By Richard Hignett
When is it safe to rely on SOSR as a reason for dismissal? Is it safe to rely on SOSR when dismissing an employee who you have lost trust and confidence in?
Richard Hignett considers the use of ‘Some Other Substantial Reason’ in dismissal cases
Dismissal for ‘Some Other Substantial Reason’ is widely seen as an important residual category of reason for dismissal. Provided the reason is not whimsical or capricious it is capable of being substantial and, if, on the face of it, the reason could justify dismissal then it will pass as a substantial reason (Kent County Council v Gilham [1985] IRLR 18, CA).
Over the years the SOSR label has been held to apply to a range of diverse situations including, for example, to dismissals arising out of re-organisations which fall short of constituting a redundancy, dismissals at the behest of third parties and to situations where an employer takes action to protect its legitimate business interests.
Practitioners regard SOSR as a particularly useful category where senior employees are concerned whose leadership failings do not fall neatly into either the ‘conduct’ or ‘capability’ boxes. Case law shows it to be a useful category for dealing with particularly troublesome employees who are unable to get along with their colleagues, see for example Perkin v St George’s Healthcare NHS Trust [2005] EWCA Civ 1174, [2005] IRLR 934 (the case of the finance director with the inflammatory management style) or Ezsias v North Glamorgan NHS Trust [2011] IRLR 550 (the consultant unable to refrain from making complaints about his colleagues).
It is not possible from the statistics supplied by the Tribunal Service to say whether the SOSR reason is on the rise in terms of employers’ reliance on it. However, a growing unease can be detected in the case law about over reliance on the SOSR label, particularly in relation to ‘trust and confidence’ dismissals. For example, the former president of the EAT, Mr Justice Underhill disapproved of the use of SOSR as a device to avoid the need to prove incidents of misconduct in A v B [2010] ICR 849, EAT). In McFarlane v Relate Avon Ltd [2010] ICR 507, EAT he counselled employers that it was not a ‘solvent of obligations’. In Ezsias Mr Justice Keith said:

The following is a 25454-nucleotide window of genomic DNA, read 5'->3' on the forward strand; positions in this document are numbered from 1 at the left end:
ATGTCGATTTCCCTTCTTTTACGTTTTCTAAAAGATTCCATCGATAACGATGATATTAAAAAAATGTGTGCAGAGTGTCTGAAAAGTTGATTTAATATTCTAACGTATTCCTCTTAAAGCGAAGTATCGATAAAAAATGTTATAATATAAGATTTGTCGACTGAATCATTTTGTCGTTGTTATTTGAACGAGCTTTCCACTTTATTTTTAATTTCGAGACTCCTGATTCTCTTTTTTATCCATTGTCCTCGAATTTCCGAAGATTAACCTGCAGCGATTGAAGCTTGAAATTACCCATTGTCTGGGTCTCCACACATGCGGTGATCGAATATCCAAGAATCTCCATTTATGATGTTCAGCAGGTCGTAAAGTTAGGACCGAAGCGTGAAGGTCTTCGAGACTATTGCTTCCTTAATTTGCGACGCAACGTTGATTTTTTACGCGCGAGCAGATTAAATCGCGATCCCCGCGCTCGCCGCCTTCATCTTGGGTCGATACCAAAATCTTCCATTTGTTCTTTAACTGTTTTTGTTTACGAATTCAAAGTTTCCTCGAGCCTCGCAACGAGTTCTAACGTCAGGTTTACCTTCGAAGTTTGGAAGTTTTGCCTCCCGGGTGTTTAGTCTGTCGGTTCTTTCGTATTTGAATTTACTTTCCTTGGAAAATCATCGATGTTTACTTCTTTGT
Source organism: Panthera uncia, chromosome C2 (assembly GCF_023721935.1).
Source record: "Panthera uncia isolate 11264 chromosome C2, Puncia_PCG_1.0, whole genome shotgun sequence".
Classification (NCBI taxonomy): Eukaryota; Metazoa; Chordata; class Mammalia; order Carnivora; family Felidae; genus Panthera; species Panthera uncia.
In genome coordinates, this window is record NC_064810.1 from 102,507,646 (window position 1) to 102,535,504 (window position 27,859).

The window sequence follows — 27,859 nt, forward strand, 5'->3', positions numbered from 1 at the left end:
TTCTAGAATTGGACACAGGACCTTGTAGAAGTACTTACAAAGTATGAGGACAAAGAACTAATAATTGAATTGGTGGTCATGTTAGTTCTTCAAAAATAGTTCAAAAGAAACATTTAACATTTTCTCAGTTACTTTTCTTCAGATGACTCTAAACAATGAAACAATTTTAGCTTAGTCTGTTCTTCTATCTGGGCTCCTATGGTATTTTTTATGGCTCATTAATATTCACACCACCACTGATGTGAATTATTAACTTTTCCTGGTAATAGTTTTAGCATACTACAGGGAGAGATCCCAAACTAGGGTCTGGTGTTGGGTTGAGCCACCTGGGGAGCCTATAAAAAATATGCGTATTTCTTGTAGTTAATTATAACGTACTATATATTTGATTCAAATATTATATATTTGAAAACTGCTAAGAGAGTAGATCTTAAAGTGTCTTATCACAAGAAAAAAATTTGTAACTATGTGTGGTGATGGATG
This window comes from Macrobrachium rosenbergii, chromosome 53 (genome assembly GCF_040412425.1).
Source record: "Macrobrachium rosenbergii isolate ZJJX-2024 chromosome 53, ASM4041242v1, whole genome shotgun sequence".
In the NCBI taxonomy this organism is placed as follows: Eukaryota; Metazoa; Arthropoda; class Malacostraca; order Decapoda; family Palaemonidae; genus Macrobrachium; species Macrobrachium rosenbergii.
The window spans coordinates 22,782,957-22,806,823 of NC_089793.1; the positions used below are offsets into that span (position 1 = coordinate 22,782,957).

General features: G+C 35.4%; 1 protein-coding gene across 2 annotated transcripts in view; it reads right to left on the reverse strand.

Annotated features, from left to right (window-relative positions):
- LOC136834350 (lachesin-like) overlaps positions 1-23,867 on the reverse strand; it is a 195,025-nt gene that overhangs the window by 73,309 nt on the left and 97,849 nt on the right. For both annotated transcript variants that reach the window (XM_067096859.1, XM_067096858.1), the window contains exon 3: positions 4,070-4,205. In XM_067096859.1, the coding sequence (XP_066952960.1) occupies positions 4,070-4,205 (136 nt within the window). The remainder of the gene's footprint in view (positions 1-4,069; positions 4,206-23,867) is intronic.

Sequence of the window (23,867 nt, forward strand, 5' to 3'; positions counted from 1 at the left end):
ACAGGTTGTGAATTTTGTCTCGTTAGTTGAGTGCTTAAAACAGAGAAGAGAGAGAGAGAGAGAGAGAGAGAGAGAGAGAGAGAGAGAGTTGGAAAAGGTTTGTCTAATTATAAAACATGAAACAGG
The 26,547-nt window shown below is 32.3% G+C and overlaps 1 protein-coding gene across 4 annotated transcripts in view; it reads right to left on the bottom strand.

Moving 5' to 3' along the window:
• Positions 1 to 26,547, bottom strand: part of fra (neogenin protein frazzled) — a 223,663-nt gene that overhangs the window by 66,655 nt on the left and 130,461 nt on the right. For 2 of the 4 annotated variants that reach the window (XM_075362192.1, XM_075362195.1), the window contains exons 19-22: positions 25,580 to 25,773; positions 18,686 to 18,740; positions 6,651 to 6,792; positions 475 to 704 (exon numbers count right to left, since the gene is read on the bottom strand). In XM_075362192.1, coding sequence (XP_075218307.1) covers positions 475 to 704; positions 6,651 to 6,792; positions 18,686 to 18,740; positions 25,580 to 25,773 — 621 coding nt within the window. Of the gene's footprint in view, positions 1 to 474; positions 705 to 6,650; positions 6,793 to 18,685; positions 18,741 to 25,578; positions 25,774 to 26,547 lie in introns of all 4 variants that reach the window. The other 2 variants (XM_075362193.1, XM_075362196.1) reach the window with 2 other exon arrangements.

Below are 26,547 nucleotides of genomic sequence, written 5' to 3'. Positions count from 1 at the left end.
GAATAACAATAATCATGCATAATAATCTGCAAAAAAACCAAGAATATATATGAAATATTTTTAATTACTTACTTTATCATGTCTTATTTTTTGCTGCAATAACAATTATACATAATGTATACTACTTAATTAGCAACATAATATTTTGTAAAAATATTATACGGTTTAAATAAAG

“We have no reason to think that employment tribunals will not be on the lookout, in cases of this kind, to see whether an employer is using the rubric of “some other substantial reason” as a pretext to conceal the real reason for the employee’s dismissal.”
Trust and confidence lies at the heart of the employment relationship. The courts see no difficulty with employees citing a breach of the implied term of trust and confidence to ground complaints of constructive dismissal but it would appear from passages in some of the more recent SOSR cases, that the courts are less confident about employers relying on a breach of this term by the employee as a reason for dismissal under the SOSR banner. It is understandable that the courts should wish to guard against employers seeking to justify by another route what are in reality conduct or capability dismissals. It is also right that the courts should be seen to discourage the use of generally convenient labels to describe a set of reasons for dismissing an individual. However, there clearly are situations, particularly involving senior employees who are not guilty of any particular misconduct and it cannot easily be said they lack the ‘capability’ to carry out their role where the employer has, usually for a miscellany of reasons, lost trust and confidence in the individual carrying out the role. In such cases employers can still safely rely on SOSR.
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